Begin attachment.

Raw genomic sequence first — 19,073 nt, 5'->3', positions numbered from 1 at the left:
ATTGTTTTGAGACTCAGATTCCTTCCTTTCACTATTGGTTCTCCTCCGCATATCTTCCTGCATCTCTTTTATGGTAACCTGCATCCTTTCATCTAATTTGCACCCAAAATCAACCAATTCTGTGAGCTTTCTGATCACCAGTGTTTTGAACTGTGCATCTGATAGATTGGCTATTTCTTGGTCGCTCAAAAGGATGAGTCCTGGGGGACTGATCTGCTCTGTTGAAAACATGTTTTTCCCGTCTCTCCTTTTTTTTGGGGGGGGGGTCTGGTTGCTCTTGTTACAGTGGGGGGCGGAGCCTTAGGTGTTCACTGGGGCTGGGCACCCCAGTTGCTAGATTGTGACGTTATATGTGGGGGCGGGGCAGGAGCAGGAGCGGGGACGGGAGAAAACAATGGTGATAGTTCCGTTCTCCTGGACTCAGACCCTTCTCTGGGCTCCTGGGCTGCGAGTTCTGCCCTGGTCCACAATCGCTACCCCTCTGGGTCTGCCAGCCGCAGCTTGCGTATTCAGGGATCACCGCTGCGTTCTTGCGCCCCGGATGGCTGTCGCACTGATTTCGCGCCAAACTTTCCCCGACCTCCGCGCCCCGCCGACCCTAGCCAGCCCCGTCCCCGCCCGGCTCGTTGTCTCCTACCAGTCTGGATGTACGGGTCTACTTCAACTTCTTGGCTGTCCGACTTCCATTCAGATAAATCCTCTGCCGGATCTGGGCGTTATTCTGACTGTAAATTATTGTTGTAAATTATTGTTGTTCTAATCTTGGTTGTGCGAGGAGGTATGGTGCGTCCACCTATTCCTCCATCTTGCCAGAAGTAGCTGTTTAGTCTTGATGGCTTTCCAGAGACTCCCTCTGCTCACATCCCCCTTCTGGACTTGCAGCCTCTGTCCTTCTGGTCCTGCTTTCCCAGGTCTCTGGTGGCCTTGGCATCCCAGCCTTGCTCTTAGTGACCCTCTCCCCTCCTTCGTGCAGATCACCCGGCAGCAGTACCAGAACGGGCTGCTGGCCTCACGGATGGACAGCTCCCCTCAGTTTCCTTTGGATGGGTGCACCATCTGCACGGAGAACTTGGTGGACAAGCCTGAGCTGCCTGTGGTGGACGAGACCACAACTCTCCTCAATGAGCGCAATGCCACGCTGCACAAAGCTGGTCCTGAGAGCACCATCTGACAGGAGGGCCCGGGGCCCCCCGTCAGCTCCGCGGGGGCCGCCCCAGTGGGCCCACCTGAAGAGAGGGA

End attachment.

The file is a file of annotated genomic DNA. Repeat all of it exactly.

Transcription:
Raw genomic sequence first — 19,073 nt, 5'->3', positions numbered from 1 at the left:
ATTGTTTTGAGACTCAGATTCCTTCCTTTCACTATTGGTTCTCCTCCGCATATCTTCCTGCATCTCTTTTATGGTAACCTGCATCCTTTCATCTAATTTGCACCCAAAATCAACCAATTCTGTGAGCTTTCTGATCACCAGTGTTTTGAACTGTGCATCTGATAGATTGGCTATTTCTTGGTCGCTCAAAAGGATGAGTCCTGGGGGACTGATCTGCTCTGTTGAAAACATGTTTTTCCCGTCTCTCCTTTTTTTTGGGGGGGGGGTCTGGTTGCTCTTGTTACAGTGGGGGGCGGAGCCTTAGGTGTTCACTGGGGCTGGGCACCCCAGTTGCTAGATTGTGACGTTATATGTGGGGGCGGGGCAGGAGCAGGAGCGGGGACGGGAGAAAACAATGGTGATAGTTCCGTTCTCCTGGACTCAGACCCTTCTCTGGGCTCCTGGGCTGCGAGTTCTGCCCTGGTCCACAATCGCTACCCCTCTGGGTCTGCCAGCCGCAGCTTGCGTATTCAGGGATCACCGCTGCGTTCTTGCGCCCCGGATGGCTGTCGCACTGATTTCGCGCCAAACTTTCCCCGACCTCCGCGCCCCGCCGACCCTAGCCAGCCCCGTCCCCGCCCGGCTCGTTGTCTCCTACCAGTCTGGATGTACGGGTCTACTTCAACTTCTTGGCTGTCCGACTTCCATTCAGATAAATCCTCTGCCGGATCTGGGCGTTATTCTGACTGTAAATTATTGTTGTAAATTATTGTTGTTCTAATCTTGGTTGTGCGAGGAGGTATGGTGCGTCCACCTATTCCTCCATCTTGCCAGAAGTAGCTGTTTAGTCTTGATGGCTTTCCAGAGACTCCCTCTGCTCACATCCCCCTTCTGGACTTGCAGCCTCTGTCCTTCTGGTCCTGCTTTCCCAGGTCTCTGGTGGCCTTGGCATCCCAGCCTTGCTCTTAGTGACCCTCTCCCCTCCTTCGTGCAGATCACCCGGCAGCAGTACCAGAACGGGCTGCTGGCCTCACGGATGGACAGCTCCCCTCAGTTTCCTTTGGATGGGTGCACCATCTGCACGGAGAACTTGGTGGACAAGCCTGAGCTGCCTGTGGTGGACGAGACCACAACTCTCCTCAATGAGCGCAATGCCACGCTGCACAAAGCTGGTCCTGAGAGCACCATCTGACAGGAGGGCCCGGGGCCCCCCGTCAGCTCCGCGGGGGCCGCCCCAGTGGGCCCACCTGAAGAGAGGGA